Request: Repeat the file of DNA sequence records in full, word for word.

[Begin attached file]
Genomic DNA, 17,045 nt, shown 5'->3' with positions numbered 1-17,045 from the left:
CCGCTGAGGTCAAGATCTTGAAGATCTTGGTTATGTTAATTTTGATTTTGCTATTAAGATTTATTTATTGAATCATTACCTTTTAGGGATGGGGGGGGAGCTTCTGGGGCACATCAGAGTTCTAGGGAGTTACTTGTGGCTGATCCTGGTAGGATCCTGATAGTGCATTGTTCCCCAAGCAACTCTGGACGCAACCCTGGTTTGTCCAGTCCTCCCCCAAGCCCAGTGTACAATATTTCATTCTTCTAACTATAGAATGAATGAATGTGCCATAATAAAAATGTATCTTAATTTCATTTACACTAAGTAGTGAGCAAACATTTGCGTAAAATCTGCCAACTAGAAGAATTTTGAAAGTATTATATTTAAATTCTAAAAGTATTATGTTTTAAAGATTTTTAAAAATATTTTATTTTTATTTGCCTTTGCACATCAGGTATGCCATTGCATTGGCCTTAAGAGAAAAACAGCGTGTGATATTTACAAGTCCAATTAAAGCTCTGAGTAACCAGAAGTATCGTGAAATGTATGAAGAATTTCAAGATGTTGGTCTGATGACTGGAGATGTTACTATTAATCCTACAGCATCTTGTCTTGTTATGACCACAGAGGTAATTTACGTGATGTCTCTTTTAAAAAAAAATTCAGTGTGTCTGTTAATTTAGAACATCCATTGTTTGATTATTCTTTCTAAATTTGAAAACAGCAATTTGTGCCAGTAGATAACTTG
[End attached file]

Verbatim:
Genomic DNA, 17,045 nt, shown 5'->3' with positions numbered 1-17,045 from the left:
CCGCTGAGGTCAAGATCTTGAAGATCTTGGTTATGTTAATTTTGATTTTGCTATTAAGATTTATTTATTGAATCATTACCTTTTAGGGATGGGGGGGGAGCTTCTGGGGCACATCAGAGTTCTAGGGAGTTACTTGTGGCTGATCCTGGTAGGATCCTGATAGTGCATTGTTCCCCAAGCAACTCTGGACGCAACCCTGGTTTGTCCAGTCCTCCCCCAAGCCCAGTGTACAATATTTCATTCTTCTAACTATAGAATGAATGAATGTGCCATAATAAAAATGTATCTTAATTTCATTTACACTAAGTAGTGAGCAAACATTTGCGTAAAATCTGCCAACTAGAAGAATTTTGAAAGTATTATATTTAAATTCTAAAAGTATTATGTTTTAAAGATTTTTAAAAATATTTTATTTTTATTTGCCTTTGCACATCAGGTATGCCATTGCATTGGCCTTAAGAGAAAAACAGCGTGTGATATTTACAAGTCCAATTAAAGCTCTGAGTAACCAGAAGTATCGTGAAATGTATGAAGAATTTCAAGATGTTGGTCTGATGACTGGAGATGTTACTATTAATCCTACAGCATCTTGTCTTGTTATGACCACAGAGGTAATTTACGTGATGTCTCTTTTAAAAAAAAATTCAGTGTGTCTGTTAATTTAGAACATCCATTGTTTGATTATTCTTTCTAAATTTGAAAACAGCAATTTGTGCCAGTAGATAACTTG